B.C. residents could soon call, text and send location information videos to 911 dispatchers.
Canada is currently in the process of updating its emergency services to expand the functions of 911. The new functions could allow cell phones, apple watches and IP-based calling devices to contact emergency services in addition to using landlines and payphones.
On Sept. 20, members of the Union of B.C. Municipalities sat down at their annual meeting in Vancouver to discuss how they want these services rolled out across B.C. and to urge the province to provide more funding.
Next Generation 911, or NG911, is a digital internet protocol system that will replace the analog 911 infrastructure that has been in place for decades.
The project is a delayed Canada-wide undertaking seeking to modernize emergency call-taking by allowing texts, photos and video submissions.
An estimated $60 million has been provided by the province and will be administered by UBCM on behalf of the Ministry of Citizens’ Services.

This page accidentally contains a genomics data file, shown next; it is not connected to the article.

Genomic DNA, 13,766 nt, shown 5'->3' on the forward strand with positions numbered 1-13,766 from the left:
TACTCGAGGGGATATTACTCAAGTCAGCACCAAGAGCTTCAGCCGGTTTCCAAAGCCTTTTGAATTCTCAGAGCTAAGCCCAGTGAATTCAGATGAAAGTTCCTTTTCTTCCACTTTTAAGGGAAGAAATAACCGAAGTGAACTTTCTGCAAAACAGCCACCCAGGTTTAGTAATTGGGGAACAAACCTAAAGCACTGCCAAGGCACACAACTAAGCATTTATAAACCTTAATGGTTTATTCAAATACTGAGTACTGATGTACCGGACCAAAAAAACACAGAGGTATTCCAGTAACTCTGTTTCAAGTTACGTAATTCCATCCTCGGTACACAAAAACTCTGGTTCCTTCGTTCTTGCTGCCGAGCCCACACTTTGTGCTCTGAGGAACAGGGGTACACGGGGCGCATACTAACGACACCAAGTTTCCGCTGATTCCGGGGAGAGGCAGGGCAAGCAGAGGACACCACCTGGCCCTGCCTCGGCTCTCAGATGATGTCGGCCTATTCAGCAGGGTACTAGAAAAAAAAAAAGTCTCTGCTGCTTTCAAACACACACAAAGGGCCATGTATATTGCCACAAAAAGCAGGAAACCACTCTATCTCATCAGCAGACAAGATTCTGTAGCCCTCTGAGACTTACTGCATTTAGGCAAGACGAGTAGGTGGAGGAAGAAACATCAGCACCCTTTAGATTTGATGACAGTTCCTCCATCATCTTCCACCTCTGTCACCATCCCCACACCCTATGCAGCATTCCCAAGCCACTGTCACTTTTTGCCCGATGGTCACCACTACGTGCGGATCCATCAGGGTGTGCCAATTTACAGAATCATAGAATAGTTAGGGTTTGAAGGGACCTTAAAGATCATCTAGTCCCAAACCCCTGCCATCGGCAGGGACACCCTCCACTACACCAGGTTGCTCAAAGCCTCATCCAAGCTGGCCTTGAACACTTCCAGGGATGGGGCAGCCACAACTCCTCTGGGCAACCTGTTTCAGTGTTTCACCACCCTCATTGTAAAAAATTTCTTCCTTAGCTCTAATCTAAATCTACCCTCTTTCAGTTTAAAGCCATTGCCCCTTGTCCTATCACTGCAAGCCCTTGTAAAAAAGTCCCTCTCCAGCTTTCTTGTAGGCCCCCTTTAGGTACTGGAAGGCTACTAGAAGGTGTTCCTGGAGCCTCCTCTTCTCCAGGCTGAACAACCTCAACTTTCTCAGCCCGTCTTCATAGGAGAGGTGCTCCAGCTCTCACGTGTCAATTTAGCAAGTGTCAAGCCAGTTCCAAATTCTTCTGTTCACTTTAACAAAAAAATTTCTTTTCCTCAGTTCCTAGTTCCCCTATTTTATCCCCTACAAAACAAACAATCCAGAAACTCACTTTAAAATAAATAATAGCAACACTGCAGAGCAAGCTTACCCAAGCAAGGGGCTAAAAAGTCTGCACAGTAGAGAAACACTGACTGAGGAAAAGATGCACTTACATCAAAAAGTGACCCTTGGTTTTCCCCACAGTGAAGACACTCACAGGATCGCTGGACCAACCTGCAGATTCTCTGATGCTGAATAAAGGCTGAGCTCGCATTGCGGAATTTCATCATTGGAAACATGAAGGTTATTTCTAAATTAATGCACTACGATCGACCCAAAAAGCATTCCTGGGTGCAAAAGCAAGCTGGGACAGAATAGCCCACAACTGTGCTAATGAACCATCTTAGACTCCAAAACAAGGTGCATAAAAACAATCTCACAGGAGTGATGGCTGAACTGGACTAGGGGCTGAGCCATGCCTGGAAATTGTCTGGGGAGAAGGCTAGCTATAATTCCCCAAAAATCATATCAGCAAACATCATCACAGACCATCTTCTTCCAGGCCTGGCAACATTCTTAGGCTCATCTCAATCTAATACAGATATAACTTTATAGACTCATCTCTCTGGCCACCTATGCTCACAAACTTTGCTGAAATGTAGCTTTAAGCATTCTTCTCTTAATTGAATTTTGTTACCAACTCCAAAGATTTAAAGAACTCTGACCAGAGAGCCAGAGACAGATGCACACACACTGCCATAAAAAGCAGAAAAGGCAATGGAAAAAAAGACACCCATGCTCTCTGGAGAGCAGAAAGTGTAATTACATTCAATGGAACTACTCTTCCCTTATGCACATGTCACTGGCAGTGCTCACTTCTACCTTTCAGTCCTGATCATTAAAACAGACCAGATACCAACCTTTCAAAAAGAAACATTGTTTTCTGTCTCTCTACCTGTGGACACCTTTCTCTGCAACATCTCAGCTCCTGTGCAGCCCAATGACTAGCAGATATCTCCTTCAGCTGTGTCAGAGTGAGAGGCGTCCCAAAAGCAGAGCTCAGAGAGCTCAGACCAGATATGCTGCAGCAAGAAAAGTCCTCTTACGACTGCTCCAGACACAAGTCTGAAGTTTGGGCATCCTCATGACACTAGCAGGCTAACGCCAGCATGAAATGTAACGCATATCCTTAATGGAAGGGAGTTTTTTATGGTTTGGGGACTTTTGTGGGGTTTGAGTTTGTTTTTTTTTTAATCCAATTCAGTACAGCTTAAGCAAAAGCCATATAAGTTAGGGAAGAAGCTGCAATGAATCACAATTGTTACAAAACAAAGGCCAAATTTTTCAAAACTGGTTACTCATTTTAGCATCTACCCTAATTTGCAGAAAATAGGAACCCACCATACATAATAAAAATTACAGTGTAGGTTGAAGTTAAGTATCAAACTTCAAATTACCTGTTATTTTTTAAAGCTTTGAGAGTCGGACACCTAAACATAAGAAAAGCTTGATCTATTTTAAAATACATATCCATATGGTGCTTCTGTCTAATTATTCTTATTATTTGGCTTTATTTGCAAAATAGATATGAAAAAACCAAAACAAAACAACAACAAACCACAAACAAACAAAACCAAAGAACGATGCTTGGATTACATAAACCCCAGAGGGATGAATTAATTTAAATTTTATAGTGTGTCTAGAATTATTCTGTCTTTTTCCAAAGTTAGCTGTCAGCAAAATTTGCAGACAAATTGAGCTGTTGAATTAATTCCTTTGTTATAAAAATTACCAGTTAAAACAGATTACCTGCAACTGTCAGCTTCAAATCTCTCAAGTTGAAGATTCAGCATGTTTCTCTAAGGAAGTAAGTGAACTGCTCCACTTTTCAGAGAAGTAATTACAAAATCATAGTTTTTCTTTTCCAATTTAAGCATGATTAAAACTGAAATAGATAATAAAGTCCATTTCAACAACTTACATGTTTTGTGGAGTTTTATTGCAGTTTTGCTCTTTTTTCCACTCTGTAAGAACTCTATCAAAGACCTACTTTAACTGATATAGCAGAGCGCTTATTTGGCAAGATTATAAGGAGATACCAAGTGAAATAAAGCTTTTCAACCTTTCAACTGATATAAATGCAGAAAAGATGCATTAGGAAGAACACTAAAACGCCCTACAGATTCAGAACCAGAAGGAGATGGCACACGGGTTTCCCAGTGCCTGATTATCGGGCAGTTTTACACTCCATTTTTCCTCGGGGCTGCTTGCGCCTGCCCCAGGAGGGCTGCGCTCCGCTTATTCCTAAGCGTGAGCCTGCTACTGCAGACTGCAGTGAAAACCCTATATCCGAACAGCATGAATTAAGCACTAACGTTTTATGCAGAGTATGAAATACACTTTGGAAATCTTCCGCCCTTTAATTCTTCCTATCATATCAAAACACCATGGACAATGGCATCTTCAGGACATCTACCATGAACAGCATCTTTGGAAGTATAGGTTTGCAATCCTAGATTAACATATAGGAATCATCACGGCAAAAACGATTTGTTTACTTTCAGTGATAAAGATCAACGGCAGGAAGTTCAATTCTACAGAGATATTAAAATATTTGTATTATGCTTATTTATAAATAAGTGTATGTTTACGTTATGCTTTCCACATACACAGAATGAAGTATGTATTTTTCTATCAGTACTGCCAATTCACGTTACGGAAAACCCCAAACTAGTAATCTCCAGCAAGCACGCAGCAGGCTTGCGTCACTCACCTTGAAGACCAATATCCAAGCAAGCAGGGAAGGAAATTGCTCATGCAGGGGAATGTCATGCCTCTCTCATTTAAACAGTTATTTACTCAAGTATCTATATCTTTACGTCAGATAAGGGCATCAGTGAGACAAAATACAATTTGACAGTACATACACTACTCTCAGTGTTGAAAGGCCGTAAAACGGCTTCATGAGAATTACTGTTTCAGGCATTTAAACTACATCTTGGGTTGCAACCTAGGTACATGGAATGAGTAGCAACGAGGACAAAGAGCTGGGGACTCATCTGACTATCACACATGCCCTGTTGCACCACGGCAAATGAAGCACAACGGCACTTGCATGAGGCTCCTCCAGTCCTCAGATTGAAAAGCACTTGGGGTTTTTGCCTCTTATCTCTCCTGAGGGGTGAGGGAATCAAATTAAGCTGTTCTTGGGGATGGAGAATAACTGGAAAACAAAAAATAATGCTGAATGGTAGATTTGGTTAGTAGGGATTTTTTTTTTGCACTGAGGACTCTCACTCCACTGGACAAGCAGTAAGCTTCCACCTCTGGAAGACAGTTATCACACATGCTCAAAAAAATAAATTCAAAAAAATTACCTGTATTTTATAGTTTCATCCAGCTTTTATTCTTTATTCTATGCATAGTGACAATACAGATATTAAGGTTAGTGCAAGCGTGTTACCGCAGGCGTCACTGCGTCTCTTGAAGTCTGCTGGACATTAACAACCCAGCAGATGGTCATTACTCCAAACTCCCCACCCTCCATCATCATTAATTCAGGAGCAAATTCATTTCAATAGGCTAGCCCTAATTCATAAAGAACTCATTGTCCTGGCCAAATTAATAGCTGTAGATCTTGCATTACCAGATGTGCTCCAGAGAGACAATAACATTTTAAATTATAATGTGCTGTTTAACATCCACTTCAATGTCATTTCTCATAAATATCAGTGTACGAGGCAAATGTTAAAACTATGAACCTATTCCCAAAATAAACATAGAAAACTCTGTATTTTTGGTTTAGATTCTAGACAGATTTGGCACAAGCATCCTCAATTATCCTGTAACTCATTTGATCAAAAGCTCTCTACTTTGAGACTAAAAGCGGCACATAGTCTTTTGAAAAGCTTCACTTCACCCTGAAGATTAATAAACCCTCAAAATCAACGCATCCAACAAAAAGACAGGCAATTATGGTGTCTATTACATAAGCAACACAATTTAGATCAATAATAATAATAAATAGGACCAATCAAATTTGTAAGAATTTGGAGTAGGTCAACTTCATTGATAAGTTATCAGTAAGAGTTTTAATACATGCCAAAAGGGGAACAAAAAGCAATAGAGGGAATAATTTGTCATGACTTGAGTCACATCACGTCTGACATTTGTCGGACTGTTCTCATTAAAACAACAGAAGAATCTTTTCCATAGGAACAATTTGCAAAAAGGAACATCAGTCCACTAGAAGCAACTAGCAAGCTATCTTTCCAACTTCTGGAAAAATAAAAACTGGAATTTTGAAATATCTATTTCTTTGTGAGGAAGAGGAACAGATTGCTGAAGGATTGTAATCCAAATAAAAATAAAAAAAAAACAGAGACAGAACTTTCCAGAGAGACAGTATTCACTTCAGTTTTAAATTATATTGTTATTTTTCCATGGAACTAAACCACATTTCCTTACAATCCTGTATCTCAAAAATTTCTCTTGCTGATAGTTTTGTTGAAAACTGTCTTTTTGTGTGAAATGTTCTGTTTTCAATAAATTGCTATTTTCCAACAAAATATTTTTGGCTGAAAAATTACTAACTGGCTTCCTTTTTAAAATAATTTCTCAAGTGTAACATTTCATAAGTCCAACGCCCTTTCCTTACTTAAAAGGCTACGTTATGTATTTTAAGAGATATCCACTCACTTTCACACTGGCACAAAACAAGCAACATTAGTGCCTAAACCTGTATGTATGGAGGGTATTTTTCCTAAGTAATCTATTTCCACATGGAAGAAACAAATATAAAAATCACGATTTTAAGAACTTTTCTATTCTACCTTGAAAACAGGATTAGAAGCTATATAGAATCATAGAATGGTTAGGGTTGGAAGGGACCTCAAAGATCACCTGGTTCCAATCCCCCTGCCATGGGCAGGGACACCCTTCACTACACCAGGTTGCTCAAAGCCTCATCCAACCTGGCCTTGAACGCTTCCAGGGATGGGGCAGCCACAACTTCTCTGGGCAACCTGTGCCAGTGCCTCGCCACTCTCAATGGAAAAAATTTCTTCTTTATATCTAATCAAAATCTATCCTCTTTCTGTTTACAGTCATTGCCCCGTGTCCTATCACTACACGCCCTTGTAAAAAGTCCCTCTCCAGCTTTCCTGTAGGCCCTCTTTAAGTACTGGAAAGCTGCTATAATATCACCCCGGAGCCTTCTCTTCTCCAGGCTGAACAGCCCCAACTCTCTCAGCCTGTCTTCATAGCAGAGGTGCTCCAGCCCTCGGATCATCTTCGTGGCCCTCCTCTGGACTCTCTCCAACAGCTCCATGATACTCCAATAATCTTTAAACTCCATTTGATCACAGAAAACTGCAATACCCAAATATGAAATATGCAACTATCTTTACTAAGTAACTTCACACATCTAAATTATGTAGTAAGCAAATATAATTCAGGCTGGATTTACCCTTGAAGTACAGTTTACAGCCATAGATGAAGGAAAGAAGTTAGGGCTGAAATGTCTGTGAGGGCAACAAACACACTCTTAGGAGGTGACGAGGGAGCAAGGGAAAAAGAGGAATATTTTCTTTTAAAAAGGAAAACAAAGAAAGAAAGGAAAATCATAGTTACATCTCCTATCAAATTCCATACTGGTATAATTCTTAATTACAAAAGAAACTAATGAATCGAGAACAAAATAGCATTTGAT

According to E-Comm 911 CEO and president Oliver Gruter-Andrew, the upgrade has been discussed for years, but only some municipalities have utilized the services due to costs. However, when the system receives more widespread availability, the technology will be rolled out in a phased fashion, increasing the availability gradually as privacy concerns regarding who will access the information are still being deliberated.
The system has been growing in demand as many community leaders are considering expanding additional “mental health” options besides the typical, such as police, fire, or ambulance.
Adding factors such as voice calls and video may compound the emergency communication responders’ work, which must be filtered through when extracting information.
UBCM members voted in favor of more funding to support the proposed technology. However, they highlighted that dispatchers and emergency communication responders are still burning out in high numbers and would require better working conditions before the job becomes even more intense by assessing and distributing sensitive information from potentially traumatized people.